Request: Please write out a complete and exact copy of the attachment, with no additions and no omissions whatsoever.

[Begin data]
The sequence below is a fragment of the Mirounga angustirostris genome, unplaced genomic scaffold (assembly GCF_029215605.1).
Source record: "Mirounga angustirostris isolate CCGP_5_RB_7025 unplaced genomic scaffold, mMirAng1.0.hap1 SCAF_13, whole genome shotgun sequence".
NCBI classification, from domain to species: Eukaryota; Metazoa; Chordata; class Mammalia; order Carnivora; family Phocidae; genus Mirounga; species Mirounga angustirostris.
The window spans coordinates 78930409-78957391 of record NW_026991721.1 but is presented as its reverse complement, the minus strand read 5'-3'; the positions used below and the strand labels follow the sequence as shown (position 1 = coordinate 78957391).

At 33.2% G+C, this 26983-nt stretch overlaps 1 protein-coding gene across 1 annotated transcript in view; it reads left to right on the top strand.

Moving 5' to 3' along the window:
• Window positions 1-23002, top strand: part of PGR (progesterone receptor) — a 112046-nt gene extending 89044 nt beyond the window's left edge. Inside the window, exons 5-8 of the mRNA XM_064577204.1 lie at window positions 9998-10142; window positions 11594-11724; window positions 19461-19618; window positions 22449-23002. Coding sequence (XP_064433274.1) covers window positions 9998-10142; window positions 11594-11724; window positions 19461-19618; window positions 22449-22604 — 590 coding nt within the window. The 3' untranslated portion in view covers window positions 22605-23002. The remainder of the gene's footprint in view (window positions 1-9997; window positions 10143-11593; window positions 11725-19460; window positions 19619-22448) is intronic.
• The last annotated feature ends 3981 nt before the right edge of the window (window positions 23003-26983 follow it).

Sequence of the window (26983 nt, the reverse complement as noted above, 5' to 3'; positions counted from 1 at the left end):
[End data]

The sequence below is a fragment of the Mirounga angustirostris genome, unplaced genomic scaffold (assembly GCF_029215605.1).
Source record: "Mirounga angustirostris isolate CCGP_5_RB_7025 unplaced genomic scaffold, mMirAng1.0.hap1 SCAF_13, whole genome shotgun sequence".
NCBI classification, from domain to species: Eukaryota; Metazoa; Chordata; class Mammalia; order Carnivora; family Phocidae; genus Mirounga; species Mirounga angustirostris.
The window spans coordinates 78930409-78957391 of record NW_026991721.1 but is presented as its reverse complement, the minus strand read 5'-3'; the positions used below and the strand labels follow the sequence as shown (position 1 = coordinate 78957391).

At 33.2% G+C, this 26983-nt stretch overlaps 1 protein-coding gene across 1 annotated transcript in view; it reads left to right on the top strand.

Moving 5' to 3' along the window:
• Window positions 1-23002, top strand: part of PGR (progesterone receptor) — a 112046-nt gene extending 89044 nt beyond the window's left edge. Inside the window, exons 5-8 of the mRNA XM_064577204.1 lie at window positions 9998-10142; window positions 11594-11724; window positions 19461-19618; window positions 22449-23002. Coding sequence (XP_064433274.1) covers window positions 9998-10142; window positions 11594-11724; window positions 19461-19618; window positions 22449-22604 — 590 coding nt within the window. The 3' untranslated portion in view covers window positions 22605-23002. The remainder of the gene's footprint in view (window positions 1-9997; window positions 10143-11593; window positions 11725-19460; window positions 19619-22448) is intronic.
• The last annotated feature ends 3981 nt before the right edge of the window (window positions 23003-26983 follow it).

Sequence of the window (26983 nt, the reverse complement as noted above, 5' to 3'; positions counted from 1 at the left end):